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Eban to Hold Talks in Washington; Arms Question to Be Included

January 26, 1966
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Foreign Minister Abba Eban, who will leave Friday for a visit to Washington, London and Paris, said today he planned to discuss with officials in those capitals the extent to which the world powers could use their influence to and Arab hostility toward Israel. He stated that his talks would include the question of arms reaching the Middle East.

Emphasizing that his talks would not be devoted entirely to the arms question, he explained that most arms reaching the Arabs were not coming from Western powers and also that “Israel has not been idle.” “Although we have a definite concern about any stimulation of the arms race, it would be unwise to translate that concern as weakness.” he said. He stressed that “if the arms race has to go on, we are not going to lose it.”

He also said that recent rumors that the United States had threatened to take steps against Israel if it sought to develop nuclear arms “have no foundation.” He stressed that Israeli-United States talks continued as planned in a friendly atmosphere. “Some of the differences of opinion between us and Washington stem from the fact that they want to see us as a developed and not an underdeveloped country,” he declared.”Our attitude to this is mixed — on the one hand, it is a compliment and on the other, we cannot accept this.”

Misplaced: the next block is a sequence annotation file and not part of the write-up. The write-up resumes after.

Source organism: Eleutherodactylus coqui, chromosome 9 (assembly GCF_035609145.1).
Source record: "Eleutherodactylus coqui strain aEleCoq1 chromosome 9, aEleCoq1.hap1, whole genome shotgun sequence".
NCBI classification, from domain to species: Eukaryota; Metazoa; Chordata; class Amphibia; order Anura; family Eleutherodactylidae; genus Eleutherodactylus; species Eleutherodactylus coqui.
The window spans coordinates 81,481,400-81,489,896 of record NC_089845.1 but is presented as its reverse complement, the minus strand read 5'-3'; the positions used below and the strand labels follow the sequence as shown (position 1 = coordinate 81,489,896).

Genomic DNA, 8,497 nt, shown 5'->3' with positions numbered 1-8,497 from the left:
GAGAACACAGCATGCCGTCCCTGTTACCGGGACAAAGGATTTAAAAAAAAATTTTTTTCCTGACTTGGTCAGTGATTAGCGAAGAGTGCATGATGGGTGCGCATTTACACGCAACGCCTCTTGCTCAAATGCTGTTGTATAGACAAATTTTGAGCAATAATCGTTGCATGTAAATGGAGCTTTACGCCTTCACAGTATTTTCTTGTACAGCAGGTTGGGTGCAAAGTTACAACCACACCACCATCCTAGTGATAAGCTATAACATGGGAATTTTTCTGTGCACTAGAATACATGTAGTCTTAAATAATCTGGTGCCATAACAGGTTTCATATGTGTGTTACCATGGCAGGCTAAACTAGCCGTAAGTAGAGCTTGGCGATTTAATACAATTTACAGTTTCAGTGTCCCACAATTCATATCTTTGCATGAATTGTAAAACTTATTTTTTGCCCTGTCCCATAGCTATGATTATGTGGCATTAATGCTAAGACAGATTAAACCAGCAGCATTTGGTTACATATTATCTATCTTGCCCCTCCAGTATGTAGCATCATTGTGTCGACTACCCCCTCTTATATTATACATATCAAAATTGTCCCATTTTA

He stressed that the rise of Middle East Arab regimes opposed to President Nasser of Egypt was “more of a challenge than a threat to Israel’s security.” This development, he asserted, showed that the idea of a pan-Arab Middle East would not materialize. He added that it was “difficult” to assume that peace would be reached in the Middle East in the next few years but that in the interim Israel could work “to increase stability in the area and create a situation in which no one will use force to solve problems. If we achieve this, it will be an important achievement.”

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